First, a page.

Wednesday, September 30, 2009

Current Moth Obsession - Post 3 The family SATURNIIDAE

Luna moth (Actias luna)

Our friends, the Luna Moths are members of the family Saturniidae, which includes the world's largest moths. Saturniids are usually large moths with large feathery antennae that live for only short periods once they reach the adult stage (most of them lack mouths).

To find out more about this family, check out this WIKI article

Small Emperor Moth (Saturnia pavonia)

Io moth (Automeris io)

Imperial Moth (Eacles imperialis)

Rosy Maple Moth (Dryocampa rubicunda)

Rosy Maple Moth relaxing after a night at the club

Citheronia splendens

Citheronia up close and curious about your new IPOD

Current Moth Obsession - Post 2 The Face of the Luna Moth (Actias luna)

This gorgeous and large moth (up to 4 1/2 in.) is fairly well known by people interested in nature in North America, but we seldom take the time to really look at their little faces. As with most of the Lepidoptera (Moths and Butterflies), most of us tend to gaze at the wings and not look much further. Here's a gallery of Luna Moths, taking a closer look beneath the wings. You will notice a complete lack of a mouth, as Lunas only live for about a week once they metamorphose into adults and therefore don't ever feed... concentrating on reproduction.

This Luna disapproves of your choice of St. Augustine grass. It really isn't enviro-friendly, and the concept of lawns is so gauche.

Moths rely on their extremely sensitive antennae for chemo-reception (smell). Males have larger and more expansive antennae, as exemplified in this photo.

Chemoreception needs to be acute, as moths attract each other (often over great distances) using pheromones released into the air.

As with most moths, Lunas are more active at night, as the large eyes attest. They may still be seen during the day, however.

"Dude, I'm not pointing at you, its just what they do!"

A freshly emerged (from its cocoon) Luna Moth pumps fluid into its wings from its body, so that they may expand to full size and be used for flight. The whole process may take 2-4 hrs.

2 Lunas discuss the newly emerging linguistic trends in social networking sites.

"Dude, this chick totally smells like pachuli (sp?) and cheetos!"

Love is in the air, in the whisper of the wind. Love is in the airrrrrr... or perhaps just the biological imperative to pass on one's genetic code. Who's to say?


Current Moth Obsession - Post 1 Moth Blog

North American Moths

* Really, come on, how many moth blogs are there? She does an exceptional job of covering a vastly under-appreciated group of animals.

Friday, September 18, 2009


My friend Nicholas sent me this pic of a Badger party in someone's backyard. The European Badger (Meles meles) is found across most of Europe. Unlike the American Badger (Taxidea taxus), which is an aggressive carnivore, the European Badger is a much more docile and omnivorous (eating plants and animals) creature.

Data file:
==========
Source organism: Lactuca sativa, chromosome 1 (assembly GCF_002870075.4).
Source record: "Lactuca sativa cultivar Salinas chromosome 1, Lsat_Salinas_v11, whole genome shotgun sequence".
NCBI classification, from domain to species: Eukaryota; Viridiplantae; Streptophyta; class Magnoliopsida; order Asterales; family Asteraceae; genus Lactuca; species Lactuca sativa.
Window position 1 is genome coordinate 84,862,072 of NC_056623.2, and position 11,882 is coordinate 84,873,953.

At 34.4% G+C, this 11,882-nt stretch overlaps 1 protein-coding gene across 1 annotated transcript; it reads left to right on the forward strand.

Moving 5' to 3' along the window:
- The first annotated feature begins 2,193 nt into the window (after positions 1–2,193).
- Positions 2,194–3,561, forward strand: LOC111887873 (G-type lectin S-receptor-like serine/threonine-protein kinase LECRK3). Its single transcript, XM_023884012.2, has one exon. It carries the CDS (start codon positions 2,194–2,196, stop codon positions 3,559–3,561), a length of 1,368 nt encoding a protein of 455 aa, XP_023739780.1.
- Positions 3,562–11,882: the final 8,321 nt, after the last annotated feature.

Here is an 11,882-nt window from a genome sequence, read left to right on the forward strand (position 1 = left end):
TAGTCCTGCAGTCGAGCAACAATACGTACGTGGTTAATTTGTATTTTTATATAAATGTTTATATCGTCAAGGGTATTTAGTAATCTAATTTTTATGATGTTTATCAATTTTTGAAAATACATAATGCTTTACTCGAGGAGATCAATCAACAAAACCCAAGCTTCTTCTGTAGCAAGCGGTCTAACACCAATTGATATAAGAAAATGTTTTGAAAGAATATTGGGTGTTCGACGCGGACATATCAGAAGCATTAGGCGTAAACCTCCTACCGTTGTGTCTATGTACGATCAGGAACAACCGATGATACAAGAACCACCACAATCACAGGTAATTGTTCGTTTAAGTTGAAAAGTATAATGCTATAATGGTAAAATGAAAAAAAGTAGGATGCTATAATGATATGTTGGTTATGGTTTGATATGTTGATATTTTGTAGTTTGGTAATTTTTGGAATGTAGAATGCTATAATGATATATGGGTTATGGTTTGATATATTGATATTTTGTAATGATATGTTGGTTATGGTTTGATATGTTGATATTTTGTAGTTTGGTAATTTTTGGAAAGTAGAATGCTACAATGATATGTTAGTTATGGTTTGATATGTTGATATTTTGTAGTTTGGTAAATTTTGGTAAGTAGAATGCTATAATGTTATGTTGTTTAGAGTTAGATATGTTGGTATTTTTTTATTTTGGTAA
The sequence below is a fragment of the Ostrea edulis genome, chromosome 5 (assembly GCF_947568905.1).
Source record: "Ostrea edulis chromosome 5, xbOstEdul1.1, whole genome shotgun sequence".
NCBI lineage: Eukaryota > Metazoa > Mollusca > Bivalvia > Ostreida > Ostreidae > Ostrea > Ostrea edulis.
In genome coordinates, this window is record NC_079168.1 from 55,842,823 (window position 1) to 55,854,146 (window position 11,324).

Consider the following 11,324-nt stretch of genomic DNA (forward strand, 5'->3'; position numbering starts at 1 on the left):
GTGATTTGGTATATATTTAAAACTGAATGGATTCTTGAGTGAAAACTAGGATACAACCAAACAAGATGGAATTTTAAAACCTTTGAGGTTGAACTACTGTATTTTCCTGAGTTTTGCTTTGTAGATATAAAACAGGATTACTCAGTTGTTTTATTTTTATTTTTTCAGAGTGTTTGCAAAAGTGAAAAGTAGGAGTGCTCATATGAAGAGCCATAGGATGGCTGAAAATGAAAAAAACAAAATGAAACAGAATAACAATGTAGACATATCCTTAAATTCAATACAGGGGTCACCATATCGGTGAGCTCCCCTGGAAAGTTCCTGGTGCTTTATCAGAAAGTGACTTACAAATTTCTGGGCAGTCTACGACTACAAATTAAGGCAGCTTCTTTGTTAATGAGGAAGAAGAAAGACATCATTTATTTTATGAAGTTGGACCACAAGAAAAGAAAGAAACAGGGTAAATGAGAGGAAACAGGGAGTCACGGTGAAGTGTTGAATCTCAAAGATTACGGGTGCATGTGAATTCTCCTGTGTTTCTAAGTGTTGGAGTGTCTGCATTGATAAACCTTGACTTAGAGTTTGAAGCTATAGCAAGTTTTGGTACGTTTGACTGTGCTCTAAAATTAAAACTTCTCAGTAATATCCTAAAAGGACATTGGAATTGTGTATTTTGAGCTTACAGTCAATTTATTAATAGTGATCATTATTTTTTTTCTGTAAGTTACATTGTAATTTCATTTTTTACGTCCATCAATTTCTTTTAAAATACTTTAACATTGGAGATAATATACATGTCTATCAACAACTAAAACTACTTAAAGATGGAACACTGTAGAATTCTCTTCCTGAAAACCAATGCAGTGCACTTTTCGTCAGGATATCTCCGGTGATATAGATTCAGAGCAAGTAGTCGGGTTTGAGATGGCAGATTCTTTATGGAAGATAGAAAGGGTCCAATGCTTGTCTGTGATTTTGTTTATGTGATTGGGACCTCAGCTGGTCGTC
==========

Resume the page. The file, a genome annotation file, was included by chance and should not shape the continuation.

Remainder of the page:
Anuran Spotlight: MEULLER'S TERMITE FROG (Dermatonotus meulleri)

Meuller's Termite Frog is found in a variety of habitats where water is readily available for at least part of the year in areas of Argentina, Brazil, Paraguay, and Bolivia.

Like most of the other species in the family Microhylidae (the Narrowmouths), Termite frogs have small mouths on pointy snouts that serve them well in their diet of Termites and Ants.

Another distinctive characteristic of this family is the nuchal fold (neck fold) behind the head. For other members of this family, see Tomato Frogs and Malayan Painted Toads in earlier frog posts.

This is a common frog throughout its range, but is usually seen during rains when they come out in great numbers to breed in temporary and permanent bodies of water.

A frog in the hand beats 2 in the... never mind. This shows us the relative size of a large female. (Do we remember that usually female frogs are larger than males?)

This is a fossorial (burrowing) species, that would rather stay in an listen to some jazz and drink Chiraz than go out and carry on at the club with you.

"I'm not being judgmental. I just don't like Lady Gaga, that's all... what look on my face?"

An under view of the Meuller's. It's okay, they ain't shy.

A close up view of the hind foot of the Termite Frog shows the strong toes for digging. The extended digit of many Microhylids often wiggle when they hunt; possibly to distract or attract their insect prey.

As with many frogs and toads that spend the majority of time buried, Meuller's is an explosive breeder. This means that the entire population in a given area will breed en masse all at the same time, flooding the area with their offspring. This strategy for breeding ensures some safety in numbers for the tadpoles and toadlets.

One of my favorite frogs (the species not this individual) hides among the leaves of a forest floor with an unknown species of the family Ranidae (the True Frogs) after a rain.

Thursday, September 17, 2009

5 Small Cat Species I Bet You Ain't Never Heard of Before Neither

(I'm too distracted to write anything more today. Enjoy the cats.)

1. Pampas Cat (Leopardus pajeros)

Found in the Pampas region of Chile and Argentina.

2. Iriomote Cat (Mayailurus iriomotensis)

Very rare, found only on the small Japanese island of Iriomote.

3. Jaguarundi (Herpailurus yaguaroundi)

Found from SW U.S. to central South America.

4. Fishing Cat (Prionailurus viverrinus)

Found throughout SE Asia.

5. Pallas's Cat (Otocolobus manul)

Found in the steppes, grasslands, region of Central Asia.